It is the holliday season and soon families will be sitting down for Thanksgiving dinner. But the wild turkey we usually see in photos or pictures is not the same as the domestic turkey that we serve at Thanksgiving. Domestic turkeys weigh twice what a wild turkey does and most domestic turkeys are so heavy they are unable to fly. The great majority of domesticated turkeys are bred to have white feathers because their pin feathers are less visible when the carcass is dressed, although brown or bronze-feathered varieties are also raised. Wild turkeys, while technically the same species as domesticated turkeys, have a very different taste from farm-raised turkeys as well. Almost all of the meat is "dark" with a more intense flavor.
Males have iridescent red, green, copper, bronze and gold feathers. They use these bright colors to great advantage when attracting females during breeding season. Females have brown or gray feathers. They make great camouflage and hide hens when they sit on their nests.
Males have brightly colored, nearly featherles heads. During breeding season the color of their heads alternates between red, white and blue, often changing in a few seconds. A hen's head is gray-blue and has some small feathers for camouflage.
Both males and females have fleshy growths on their heads known as caruncles. They also both have snoods, fleshy protrubances that hang over their bills and can be extended or contracted at will. The snood of an adult male is usually much larger than that of a female. No one knows for sure what these growths are for, but both probably developed as ways to attract mates.
A male turkey grows a cluster of long, hairlike feathers from the center of its chest. This cluster is known as the turkey's beard. On adult males, these beards average about 9 inches long.
10 to 20 percent of hens also grow beards. The longest beard on record is more than 18 inches long.
Wild turkey legs are reddish-orange with four toes on each foot. Male wild turkeys grow large spurs on the backs of their lower legs. These spurs are pointed, bony spikes and are used for defense and to establish dominance. Spurs can grow up to 2 inches in length. The longest spurs on record are 2.25 inches long.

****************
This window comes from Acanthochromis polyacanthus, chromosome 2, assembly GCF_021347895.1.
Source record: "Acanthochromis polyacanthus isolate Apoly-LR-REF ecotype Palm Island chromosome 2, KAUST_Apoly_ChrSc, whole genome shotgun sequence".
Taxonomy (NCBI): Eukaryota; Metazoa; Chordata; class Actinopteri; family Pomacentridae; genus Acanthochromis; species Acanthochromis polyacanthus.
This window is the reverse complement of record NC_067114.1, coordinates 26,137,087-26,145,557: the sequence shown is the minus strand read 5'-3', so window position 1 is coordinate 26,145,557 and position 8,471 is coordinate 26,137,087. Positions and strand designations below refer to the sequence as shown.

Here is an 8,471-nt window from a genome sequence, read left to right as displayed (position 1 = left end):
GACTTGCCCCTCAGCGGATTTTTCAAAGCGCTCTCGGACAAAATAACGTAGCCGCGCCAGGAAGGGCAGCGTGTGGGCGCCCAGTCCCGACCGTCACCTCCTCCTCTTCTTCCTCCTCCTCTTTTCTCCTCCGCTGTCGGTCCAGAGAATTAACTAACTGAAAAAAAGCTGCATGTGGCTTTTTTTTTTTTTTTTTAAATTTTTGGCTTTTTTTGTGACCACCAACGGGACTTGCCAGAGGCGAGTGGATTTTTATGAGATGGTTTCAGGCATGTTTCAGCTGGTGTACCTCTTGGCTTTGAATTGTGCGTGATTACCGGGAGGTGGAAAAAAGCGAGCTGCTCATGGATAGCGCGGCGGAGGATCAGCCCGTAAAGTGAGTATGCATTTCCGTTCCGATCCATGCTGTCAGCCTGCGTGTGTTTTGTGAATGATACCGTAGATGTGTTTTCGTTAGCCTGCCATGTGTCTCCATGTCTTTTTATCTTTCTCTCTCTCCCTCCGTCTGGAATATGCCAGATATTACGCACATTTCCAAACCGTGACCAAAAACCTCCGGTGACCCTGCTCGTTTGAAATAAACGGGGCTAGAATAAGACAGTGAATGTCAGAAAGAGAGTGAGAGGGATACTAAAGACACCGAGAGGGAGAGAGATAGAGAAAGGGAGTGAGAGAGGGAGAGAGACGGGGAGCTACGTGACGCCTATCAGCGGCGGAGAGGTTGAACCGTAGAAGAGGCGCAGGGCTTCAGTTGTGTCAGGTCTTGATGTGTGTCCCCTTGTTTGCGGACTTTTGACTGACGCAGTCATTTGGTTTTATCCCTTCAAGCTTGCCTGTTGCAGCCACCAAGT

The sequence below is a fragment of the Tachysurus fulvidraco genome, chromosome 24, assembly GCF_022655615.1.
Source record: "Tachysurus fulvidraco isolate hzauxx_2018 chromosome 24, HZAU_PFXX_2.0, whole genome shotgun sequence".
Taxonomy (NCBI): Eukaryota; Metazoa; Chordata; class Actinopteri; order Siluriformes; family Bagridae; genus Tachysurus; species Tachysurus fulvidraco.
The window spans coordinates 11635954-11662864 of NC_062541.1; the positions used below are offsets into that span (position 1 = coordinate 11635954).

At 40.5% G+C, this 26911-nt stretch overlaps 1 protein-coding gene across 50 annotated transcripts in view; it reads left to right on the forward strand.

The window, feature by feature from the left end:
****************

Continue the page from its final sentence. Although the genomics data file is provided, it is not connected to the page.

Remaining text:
Wild turkey tails are usually 12 to 15 inches long and are banded at their tips. The color of the bands in the tail varies by subspecies.
Peacocks aren't the only birds who use their fancy tails to attract a mate. Each spring male turkeys try to befriend as many females as possible. Male turkeys, also called "Tom Turkeys" or "Gobblers" puff up their bodies and spread their tail feathers (just like a peacock).
The Merriam’s turkey is Montana’s newest upland game bird. A native of the pine-oak woodlands of Colorado, New Mexico, and Arizona, it was first introduced into central Montana in 1954. Releases were made in the Long Pines of southeastern Montana near Ekalaka and near Ashland. As turkeys prospered in these areas, more birds were trapped and transplanted to other parts of the state. Since the early 1950’s, all areas of the state considered to be suitable wild turkey habitat have received transplanted birds. Merriam’s turkey habitat in Montana is generally restricted to open ponderosa pine woodlands in rugged terrain. Turkeys have been most suc¬cessful in woodlands where about one-half of the vegetative cover consists of ponderosa pine with the remainder grasses, deciduous trees, and shrubs in scattered openings and drainageways throughout the woodland.